A simple Way to Migrate SQL Logins from One Instance to Another

March 19, 2012 at 6:39 AMSteven Wang

Subject: Trasfer SQL Logins with original passwords and SIDs

Scope: the technical applies to SQL server 2008 and later.


When we upgrade or migrate an SQL server instance to a new instance, if we have lots of SQL logins the migration process will get bogged down in 2 thorny issues:

  • SQL Login SIDs
  • SQL Login passwords

 

SSIS Transfer Logins Task can easily transfer the windows logins and groups but not for SQL logins. When using SSIS Transfer Logins Task to transfer the SQL logins it will generate new passwords and SIDs for the transfered SQL logins and these logins are disabled in the destination SQL server instance. This is not very useful for the real work.

 

When an SQL login is created in the new SQL server instance, a new SID is created and bound to the Login. In this case, the database user in the migrated database is no longer mapped into the new created SQL login as they are using different SID now.

Generally speaking, the SQL user can be remapped by using Alter User with login = [login_Name] or sp_change_users_login (deprecated SP, better to use Alter User).  However, when there are lots of SQL logins this technical becomes cumbersome. Particularly, for some environment, a production database might frequently be restored to a test environment then you need to fix the SQL user mapping all the time.

For the SQL login password, it is also every awkward for us to retype the password by creating a new SQL login in the new server instance.

Although the SQL login SIDs and password are stored in the old instance master database, before SQL server 2008 there is no an easy way to script out this binary information and transfer to a new instance. There are a few very intelligent techniques available in the SQL community and mainly it will use a complicated function to convert the binary data into string information and then convert it back to binary data in the destination instance. But in SQL server 2008 or later, these techniques became kinds of overkill.

In SQL server 2008, the COVERT function has added a new feature to convert binary data type to other data type. (check the book online for more details) The syntax as below:

CONVERT ( data_type [ ( length ) ] , expression [ , style ] )

Example: 

CONVERT(varchar(max), 0xE4305FD31D353546B4EC6E56C906E912, 1)

 

When Expression is binary(n) or varbinary(n), 3 style options are available 0 (default), 1, and 2.

When use 0 (default), binary bytes will be translated to ASCII characters. Each byte is converted 1:1.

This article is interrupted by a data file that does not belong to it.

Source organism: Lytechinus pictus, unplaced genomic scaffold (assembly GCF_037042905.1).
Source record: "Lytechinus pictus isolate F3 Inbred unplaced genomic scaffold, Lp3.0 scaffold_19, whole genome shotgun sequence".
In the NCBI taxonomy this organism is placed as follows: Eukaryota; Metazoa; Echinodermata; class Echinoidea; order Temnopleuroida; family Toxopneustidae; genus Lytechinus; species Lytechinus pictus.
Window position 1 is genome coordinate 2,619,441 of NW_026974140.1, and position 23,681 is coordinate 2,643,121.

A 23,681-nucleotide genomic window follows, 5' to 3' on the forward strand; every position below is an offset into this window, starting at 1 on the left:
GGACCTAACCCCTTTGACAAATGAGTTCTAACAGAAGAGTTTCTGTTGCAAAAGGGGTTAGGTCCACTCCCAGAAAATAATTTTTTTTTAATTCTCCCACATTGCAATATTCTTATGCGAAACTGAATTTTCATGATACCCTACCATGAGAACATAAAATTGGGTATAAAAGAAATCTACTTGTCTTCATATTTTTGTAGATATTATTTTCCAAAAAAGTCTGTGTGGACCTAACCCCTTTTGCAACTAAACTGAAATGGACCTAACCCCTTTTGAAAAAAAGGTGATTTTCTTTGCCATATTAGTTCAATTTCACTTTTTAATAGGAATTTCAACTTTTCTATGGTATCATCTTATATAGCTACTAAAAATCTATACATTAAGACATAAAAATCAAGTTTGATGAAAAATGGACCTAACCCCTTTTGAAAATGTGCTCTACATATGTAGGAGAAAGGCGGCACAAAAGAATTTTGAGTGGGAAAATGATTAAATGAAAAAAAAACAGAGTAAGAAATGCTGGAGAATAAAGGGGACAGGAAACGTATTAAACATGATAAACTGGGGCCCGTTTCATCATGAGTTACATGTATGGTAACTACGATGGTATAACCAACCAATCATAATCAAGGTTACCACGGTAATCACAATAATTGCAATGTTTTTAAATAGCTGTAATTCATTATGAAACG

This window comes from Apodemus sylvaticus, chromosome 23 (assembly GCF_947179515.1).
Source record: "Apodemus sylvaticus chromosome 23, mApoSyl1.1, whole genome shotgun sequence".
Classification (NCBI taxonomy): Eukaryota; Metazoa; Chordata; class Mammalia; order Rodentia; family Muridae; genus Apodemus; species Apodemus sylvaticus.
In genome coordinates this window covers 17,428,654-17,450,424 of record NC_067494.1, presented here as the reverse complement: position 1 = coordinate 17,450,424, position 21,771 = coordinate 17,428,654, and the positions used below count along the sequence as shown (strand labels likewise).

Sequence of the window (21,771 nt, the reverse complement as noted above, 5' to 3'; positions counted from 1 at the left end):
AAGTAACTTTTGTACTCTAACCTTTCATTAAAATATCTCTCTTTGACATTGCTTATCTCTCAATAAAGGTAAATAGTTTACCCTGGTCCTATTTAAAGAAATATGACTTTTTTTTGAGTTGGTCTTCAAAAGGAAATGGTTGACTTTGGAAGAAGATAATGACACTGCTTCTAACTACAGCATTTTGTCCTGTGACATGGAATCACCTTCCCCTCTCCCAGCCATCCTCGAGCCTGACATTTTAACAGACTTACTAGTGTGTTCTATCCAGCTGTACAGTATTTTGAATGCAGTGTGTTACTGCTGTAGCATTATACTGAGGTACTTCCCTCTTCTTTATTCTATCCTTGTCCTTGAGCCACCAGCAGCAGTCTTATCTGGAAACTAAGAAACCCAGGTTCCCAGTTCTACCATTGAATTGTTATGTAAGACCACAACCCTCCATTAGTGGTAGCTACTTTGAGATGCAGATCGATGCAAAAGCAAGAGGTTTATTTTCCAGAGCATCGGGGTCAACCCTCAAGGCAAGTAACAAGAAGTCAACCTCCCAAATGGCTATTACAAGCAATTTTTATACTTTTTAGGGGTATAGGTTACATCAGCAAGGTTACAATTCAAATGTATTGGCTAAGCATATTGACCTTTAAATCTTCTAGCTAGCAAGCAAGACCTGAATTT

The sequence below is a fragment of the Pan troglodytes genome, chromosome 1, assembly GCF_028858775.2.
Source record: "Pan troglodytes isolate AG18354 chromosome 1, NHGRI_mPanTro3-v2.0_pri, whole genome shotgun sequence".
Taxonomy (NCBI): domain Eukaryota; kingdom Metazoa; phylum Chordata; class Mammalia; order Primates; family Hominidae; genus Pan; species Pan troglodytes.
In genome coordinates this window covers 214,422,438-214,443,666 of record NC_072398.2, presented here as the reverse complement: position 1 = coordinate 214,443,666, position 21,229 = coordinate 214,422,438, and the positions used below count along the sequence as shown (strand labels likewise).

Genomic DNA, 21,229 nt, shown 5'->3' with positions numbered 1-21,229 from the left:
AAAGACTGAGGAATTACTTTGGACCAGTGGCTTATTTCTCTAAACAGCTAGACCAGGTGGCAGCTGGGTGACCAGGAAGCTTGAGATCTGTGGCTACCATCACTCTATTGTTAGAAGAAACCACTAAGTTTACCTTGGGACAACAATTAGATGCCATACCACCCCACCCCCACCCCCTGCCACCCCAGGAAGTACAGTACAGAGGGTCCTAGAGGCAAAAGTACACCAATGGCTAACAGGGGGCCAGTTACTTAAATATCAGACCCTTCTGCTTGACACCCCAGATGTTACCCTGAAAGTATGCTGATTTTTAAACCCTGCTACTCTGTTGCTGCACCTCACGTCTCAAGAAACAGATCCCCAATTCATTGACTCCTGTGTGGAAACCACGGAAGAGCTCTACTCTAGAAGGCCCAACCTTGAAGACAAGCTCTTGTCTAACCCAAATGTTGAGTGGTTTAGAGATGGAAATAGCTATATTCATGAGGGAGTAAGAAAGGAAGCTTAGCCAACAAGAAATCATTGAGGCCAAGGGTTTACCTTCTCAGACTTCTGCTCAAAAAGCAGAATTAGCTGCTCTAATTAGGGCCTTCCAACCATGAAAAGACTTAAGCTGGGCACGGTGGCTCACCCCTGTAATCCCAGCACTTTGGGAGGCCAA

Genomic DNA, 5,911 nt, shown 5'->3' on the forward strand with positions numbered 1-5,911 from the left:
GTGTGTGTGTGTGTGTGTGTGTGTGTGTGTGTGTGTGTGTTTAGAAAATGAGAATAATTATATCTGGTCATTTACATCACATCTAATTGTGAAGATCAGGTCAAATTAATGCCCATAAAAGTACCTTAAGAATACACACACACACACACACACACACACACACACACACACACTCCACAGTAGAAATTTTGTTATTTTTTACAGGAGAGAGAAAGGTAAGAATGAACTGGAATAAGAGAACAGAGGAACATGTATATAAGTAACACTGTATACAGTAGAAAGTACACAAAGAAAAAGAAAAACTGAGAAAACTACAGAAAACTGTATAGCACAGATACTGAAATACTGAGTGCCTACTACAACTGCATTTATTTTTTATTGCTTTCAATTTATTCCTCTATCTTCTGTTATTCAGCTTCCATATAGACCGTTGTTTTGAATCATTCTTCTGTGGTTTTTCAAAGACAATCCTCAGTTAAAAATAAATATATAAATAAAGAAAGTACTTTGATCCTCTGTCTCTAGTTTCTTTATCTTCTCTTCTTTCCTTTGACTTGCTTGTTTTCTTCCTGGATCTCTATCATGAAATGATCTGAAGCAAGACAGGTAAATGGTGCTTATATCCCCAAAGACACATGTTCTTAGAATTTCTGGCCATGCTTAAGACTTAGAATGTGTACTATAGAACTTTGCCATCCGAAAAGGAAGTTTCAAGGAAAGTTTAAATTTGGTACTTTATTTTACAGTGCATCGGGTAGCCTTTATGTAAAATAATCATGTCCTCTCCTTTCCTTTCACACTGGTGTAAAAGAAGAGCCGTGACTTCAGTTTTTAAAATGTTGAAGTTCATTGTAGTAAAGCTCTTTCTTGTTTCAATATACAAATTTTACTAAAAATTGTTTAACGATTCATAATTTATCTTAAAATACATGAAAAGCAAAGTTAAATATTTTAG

When use 1, binary bytes will be translated to character string and the characters 0x will be added to the left of the converted result

When use 2, binary bytes will be translated to character string and 0x prefix will not be used.

SQL login SIDs and password_hash are both use 0x prefix, so we can use the binary style 1 to script out the SIDs and Hashed password from the old server instance and apply to the new instance.

The code to script out the SQL logins with the convert function becomes very simple, an example script as below:

Select 
'Create Login ' + QUOTENAME(A.name) 
+ ' With Password=' + CONVERT(varchar(max), A.password_hash, 1) + ' hashed'		--script out the passwrod
+ ', DEFAULT_DATABASE=' + quotename(A.default_database_Name) --if you apply the scrip to a mirroed server or log-shipped server user master database, as user database is not in useable state
+ ', DEFAULT_LANGUAGE=' + quotename(A.default_language_Name)
+ ', CHECK_POLICY=' + Case A.is_policy_checked when 0 then 'OFF' When 1 Then 'On' End 
+ ', CHECK_EXPIRATION=' + Case A.is_expiration_checked when 0 then 'OFF' When 1 Then 'On' End
+ ', SID=' + CONVERT(varchar(max), A.SID, 1)		--script out the SIDs
 As SQLLogin
From 
sys.sql_logins A
Where A.name Not like '##%##'  --remove those system generated sql logins
And A.sid != 0x01 --SA sid is always same

 (Note: If you have problem to copy and paste the script into the SSMS, copy it and paste to Office Word first and then paste to SSMS.)

You can use this scrip to store the SQL Login creation script to a table in the target server and use a cursor or loop to execute these scripts to transfer the SQL logins.

In the next blog, I will talk more depth on how to use an SSIS package to transfer the Logins and SQL server permissions from one server to another.

Posted in: Backup | Database Administration | T-SQL

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The Problem of '##xp_cmdshell_proxy_account##' credential could not be created

December 29, 2011 at 6:59 PMSteven Wang

When a user that is not a member of the sysadmin fixed server role tries to use xp_cmeshell command, we need to set up a credential ##xp_cmdshell_proxy_account##. If this proxy credential does not exist, xp_cmdshell will fail.